Around Town

Delta variant makes COVID vaccine, masks more important

By Juanita Carnes FNP, Board of Health chair and Joseph Rouse, Health director

Westfield Health Director

COVID-19 cases continue to increase globally. Coronavirus cases have tripled in the U.S. in two weeks. Pediatric cases are also on the rise. Over 4 million U.S. children have been diagnosed. 12,000 pediatric cases were documented in the first week of July, increasing to 19,000 the second week. Dr. Richard Besser, pediatrician and former acting CDC director, states, “We will see more cases in children. We will see more hospitalizations in children and unfortunately we will see more deaths in children.” This is an extremely disturbing prediction because we have the knowledge and resources to greatly reduce this risk.

The U.S. government recently ordered another 200 million doses of Pfizer-BioNTech COVID-19 vaccine. 65 million of these are planned for children under 12 to make it readily available as soon as the vaccine is authorized for children. President Biden suggested it may be available as soon as August, although most other sources suggest a timeline of fall to early winter, depending on the age group.

Chair, Westfield Board of Health

For many parents and grandparents, it is difficult waiting for its availability and the protection it will give our children. The delay is a little easier when it is understood why we are waiting. Children are not just little adults. Immunizations and medications work differently in children. Trials for children under 12 years old were launched in March. The FDA has requested Moderna and Pfizer to expand the clinical trials in children in an effort to ensure the studies capture all side effects and understand benefits. The agency is asking for four to six months of data. Adult trials required just two months. The estimated timeline for 5- to 11-year-olds is September, soon after for 2- to 5-year-olds and early winter for 6 months to 2-year-olds. Israel has already started using the vaccine in 12-year-olds and under during the surge.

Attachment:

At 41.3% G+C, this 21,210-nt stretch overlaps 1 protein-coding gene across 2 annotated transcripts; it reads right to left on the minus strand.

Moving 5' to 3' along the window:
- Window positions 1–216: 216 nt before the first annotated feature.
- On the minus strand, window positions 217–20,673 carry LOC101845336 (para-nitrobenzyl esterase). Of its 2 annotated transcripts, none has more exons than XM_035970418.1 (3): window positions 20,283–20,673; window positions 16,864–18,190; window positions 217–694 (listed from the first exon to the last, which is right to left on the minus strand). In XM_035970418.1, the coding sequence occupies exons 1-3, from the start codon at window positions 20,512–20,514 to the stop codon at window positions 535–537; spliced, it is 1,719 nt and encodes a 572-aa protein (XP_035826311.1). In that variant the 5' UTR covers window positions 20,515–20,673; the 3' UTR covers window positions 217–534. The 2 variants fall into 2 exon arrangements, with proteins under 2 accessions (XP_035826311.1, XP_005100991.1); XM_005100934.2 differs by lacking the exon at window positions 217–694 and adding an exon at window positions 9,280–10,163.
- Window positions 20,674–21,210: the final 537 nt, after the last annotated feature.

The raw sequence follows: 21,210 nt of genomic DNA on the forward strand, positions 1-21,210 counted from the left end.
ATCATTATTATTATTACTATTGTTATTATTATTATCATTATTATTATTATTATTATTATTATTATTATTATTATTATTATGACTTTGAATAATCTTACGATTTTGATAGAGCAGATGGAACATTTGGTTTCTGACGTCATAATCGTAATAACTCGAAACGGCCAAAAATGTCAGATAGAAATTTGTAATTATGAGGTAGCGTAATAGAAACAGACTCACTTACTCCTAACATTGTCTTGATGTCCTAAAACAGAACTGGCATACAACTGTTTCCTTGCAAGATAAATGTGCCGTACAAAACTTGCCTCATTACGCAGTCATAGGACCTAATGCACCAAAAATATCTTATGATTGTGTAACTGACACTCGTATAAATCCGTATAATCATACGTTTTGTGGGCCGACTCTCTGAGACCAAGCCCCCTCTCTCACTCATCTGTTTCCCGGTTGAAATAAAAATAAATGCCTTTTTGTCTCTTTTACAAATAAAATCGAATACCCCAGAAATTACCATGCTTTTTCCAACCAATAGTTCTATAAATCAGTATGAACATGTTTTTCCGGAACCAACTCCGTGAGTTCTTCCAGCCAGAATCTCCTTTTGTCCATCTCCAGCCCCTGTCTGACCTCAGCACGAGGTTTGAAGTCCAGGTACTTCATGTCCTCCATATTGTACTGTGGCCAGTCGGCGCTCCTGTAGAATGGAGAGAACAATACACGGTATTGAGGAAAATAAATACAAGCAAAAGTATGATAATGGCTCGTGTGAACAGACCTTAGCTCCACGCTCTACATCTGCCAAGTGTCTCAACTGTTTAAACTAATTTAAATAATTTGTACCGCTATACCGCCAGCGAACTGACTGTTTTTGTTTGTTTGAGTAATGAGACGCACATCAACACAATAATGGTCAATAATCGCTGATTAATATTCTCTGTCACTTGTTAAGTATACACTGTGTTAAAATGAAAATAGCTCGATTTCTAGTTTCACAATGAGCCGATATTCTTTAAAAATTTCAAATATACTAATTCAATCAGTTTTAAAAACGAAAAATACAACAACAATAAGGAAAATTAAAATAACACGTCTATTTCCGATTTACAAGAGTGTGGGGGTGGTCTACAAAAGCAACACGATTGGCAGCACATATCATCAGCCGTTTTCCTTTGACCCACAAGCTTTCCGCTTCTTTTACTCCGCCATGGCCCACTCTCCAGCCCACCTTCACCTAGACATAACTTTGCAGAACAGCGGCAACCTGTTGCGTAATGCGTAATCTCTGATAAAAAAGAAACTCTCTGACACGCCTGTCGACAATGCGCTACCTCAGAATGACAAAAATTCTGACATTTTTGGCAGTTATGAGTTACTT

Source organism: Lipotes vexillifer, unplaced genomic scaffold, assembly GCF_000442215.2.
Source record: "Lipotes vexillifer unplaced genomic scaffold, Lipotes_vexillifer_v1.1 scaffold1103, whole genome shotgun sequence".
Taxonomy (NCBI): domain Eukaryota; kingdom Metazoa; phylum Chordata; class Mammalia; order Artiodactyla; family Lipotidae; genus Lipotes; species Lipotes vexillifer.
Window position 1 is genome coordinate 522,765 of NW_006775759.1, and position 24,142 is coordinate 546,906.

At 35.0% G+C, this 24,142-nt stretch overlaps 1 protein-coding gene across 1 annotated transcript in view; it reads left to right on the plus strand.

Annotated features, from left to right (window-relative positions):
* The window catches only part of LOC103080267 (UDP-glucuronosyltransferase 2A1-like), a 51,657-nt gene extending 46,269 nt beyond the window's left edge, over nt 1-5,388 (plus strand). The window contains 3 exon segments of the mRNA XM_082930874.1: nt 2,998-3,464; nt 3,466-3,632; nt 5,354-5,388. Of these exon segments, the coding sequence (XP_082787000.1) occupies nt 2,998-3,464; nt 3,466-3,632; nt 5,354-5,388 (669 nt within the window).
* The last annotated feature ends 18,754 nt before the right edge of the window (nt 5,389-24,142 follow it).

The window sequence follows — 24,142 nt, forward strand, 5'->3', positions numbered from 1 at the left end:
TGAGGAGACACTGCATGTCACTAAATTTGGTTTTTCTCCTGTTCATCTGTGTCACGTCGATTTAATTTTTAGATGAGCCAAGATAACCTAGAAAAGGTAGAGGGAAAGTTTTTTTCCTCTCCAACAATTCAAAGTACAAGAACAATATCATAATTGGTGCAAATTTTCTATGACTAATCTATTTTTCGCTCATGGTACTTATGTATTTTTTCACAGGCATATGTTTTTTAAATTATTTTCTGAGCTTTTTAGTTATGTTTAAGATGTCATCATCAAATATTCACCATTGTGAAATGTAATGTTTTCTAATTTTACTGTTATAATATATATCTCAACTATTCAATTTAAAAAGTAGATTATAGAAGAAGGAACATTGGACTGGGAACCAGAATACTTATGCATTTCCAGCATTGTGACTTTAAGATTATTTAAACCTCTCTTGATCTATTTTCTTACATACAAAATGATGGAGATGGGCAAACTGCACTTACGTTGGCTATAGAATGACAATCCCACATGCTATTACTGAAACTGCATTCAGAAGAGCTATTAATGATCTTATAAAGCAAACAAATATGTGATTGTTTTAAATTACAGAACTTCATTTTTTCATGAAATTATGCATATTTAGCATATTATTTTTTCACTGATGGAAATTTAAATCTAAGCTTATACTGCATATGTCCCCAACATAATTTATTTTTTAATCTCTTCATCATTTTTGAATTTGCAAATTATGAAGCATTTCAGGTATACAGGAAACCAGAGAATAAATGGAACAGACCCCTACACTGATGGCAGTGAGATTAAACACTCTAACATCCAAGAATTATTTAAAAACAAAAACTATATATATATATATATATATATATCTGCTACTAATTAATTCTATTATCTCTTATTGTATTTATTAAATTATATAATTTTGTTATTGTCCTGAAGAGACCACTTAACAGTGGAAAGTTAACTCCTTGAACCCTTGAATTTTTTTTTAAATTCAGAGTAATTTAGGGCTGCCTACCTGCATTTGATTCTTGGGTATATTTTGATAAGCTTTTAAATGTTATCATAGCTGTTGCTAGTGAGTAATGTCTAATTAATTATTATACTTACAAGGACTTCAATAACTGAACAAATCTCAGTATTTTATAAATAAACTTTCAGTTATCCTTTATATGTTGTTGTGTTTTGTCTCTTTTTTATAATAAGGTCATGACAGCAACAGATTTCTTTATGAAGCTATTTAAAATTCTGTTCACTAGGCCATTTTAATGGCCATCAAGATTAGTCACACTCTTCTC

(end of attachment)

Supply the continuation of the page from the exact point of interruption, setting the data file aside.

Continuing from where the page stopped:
In a recent survey of parents of 12- to 18-year-olds, 39 percent of them already vaccinated their children, 21 percent said they were likely to do so and 40 percent said it was unlikely their children would be vaccinated. In another survey of parents of 3- to 18-year-olds, it was almost evenly split, with 49 percent saying they would vaccinate and 51 percent planning to decline the vaccine. It is suggested that many are hesitant to vaccinate because the vaccine has only received emergency approval. In actuality, there is not much difference between emergency use authorization and full approval.